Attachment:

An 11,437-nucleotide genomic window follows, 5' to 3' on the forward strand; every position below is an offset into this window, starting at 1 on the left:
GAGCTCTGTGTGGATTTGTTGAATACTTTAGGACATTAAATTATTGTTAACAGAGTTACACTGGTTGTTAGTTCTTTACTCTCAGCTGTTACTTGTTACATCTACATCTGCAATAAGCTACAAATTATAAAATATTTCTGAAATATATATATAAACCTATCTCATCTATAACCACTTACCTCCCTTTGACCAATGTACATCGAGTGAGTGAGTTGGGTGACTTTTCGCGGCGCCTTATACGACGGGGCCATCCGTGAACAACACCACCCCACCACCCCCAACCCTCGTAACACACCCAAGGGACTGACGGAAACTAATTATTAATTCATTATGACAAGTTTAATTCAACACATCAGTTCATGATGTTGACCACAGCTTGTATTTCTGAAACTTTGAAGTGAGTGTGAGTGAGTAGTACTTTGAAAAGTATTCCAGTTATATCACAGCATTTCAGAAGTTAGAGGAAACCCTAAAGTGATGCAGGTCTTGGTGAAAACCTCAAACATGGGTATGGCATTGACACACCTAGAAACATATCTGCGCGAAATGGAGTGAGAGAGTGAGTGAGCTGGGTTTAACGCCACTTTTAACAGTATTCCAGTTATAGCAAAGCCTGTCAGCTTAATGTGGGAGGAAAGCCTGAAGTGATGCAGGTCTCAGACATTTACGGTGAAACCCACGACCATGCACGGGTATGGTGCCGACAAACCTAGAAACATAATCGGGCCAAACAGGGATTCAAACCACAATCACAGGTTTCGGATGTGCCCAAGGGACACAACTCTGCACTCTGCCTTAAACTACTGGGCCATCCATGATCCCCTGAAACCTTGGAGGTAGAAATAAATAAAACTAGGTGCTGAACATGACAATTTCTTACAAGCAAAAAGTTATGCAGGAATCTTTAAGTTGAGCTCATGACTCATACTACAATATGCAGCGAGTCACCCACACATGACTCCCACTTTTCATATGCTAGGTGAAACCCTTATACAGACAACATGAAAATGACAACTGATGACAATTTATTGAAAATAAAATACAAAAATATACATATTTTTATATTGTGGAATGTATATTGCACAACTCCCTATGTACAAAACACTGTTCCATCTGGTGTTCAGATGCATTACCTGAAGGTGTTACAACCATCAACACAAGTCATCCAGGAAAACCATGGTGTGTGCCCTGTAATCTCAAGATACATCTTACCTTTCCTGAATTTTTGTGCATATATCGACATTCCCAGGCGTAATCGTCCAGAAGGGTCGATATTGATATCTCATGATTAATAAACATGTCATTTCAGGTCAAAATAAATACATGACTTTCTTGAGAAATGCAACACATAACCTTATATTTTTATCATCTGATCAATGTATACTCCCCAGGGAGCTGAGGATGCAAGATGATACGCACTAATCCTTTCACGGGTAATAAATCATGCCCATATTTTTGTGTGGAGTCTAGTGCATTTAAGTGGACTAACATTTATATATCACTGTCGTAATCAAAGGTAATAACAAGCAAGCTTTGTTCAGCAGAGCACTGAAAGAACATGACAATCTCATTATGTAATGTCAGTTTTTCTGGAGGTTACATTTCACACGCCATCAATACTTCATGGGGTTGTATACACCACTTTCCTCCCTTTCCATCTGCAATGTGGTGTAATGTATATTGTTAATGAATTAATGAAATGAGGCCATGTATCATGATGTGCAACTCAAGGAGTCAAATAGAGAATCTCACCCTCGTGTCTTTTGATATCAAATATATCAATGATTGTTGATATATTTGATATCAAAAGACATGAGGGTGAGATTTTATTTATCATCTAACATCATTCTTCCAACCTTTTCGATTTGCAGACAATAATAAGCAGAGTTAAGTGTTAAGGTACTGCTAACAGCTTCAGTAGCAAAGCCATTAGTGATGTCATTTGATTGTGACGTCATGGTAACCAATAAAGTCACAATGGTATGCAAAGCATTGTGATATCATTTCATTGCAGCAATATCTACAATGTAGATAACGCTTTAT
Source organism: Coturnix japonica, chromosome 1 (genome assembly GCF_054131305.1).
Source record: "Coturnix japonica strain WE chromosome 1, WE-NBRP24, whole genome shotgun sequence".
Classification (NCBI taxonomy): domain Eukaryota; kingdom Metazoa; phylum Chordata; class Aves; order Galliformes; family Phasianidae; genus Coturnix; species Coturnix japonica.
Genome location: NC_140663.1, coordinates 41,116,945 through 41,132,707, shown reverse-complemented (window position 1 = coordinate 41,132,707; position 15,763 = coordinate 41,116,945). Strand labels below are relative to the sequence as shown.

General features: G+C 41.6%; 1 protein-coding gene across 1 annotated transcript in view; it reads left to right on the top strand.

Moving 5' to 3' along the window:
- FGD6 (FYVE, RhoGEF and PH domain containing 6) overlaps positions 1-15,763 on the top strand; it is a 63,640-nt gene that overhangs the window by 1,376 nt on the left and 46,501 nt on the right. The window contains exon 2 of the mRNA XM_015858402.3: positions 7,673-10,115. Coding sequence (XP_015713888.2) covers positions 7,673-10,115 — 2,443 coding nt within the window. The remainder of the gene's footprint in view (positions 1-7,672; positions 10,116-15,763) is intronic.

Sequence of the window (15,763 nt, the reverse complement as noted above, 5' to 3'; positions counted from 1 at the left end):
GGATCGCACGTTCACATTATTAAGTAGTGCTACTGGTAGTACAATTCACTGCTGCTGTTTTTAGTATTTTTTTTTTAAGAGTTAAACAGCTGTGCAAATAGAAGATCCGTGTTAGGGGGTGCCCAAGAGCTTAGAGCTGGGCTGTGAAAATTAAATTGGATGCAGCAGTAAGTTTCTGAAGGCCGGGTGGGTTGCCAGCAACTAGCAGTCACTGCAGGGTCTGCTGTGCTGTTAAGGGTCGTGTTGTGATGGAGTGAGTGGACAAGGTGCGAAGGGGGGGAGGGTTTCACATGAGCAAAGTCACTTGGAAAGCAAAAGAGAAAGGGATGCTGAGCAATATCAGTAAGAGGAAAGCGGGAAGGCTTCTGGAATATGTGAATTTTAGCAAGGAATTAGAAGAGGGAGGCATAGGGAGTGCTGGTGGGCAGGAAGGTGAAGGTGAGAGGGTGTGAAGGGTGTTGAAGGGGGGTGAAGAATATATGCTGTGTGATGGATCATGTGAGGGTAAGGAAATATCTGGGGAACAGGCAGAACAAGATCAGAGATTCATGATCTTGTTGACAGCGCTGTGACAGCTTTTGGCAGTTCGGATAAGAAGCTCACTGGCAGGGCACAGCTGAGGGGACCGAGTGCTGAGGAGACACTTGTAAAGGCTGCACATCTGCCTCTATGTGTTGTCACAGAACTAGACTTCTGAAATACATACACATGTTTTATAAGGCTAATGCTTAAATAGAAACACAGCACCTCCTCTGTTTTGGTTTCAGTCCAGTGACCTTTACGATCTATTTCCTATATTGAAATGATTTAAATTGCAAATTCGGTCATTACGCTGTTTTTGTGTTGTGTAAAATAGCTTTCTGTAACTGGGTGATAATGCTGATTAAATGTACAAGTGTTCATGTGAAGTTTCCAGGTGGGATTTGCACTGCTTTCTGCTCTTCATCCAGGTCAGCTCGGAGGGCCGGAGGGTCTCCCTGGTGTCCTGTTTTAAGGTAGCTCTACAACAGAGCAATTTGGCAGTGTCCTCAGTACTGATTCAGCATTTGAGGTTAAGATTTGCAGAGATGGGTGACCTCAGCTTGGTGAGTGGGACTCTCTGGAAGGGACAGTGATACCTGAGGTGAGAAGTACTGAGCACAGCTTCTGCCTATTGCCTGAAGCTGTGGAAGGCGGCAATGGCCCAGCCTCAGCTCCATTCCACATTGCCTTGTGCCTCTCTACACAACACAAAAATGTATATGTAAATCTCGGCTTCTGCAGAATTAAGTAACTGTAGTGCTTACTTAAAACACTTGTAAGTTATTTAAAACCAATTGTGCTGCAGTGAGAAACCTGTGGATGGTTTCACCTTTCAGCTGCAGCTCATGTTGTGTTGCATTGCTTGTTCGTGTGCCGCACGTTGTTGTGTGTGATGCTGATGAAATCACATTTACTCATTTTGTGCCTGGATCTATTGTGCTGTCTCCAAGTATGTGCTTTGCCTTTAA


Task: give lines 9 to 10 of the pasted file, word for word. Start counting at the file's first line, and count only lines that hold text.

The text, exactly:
- FGD6 (FYVE, RhoGEF and PH domain containing 6) overlaps positions 1-15,763 on the top strand; it is a 63,640-nt gene that overhangs the window by 1,376 nt on the left and 46,501 nt on the right. The window contains exon 2 of the mRNA XM_015858402.3: positions 7,673-10,115. Coding sequence (XP_015713888.2) covers positions 7,673-10,115 — 2,443 coding nt within the window. The remainder of the gene's footprint in view (positions 1-7,672; positions 10,116-15,763) is intronic.

Sequence of the window (15,763 nt, the reverse complement as noted above, 5' to 3'; positions counted from 1 at the left end):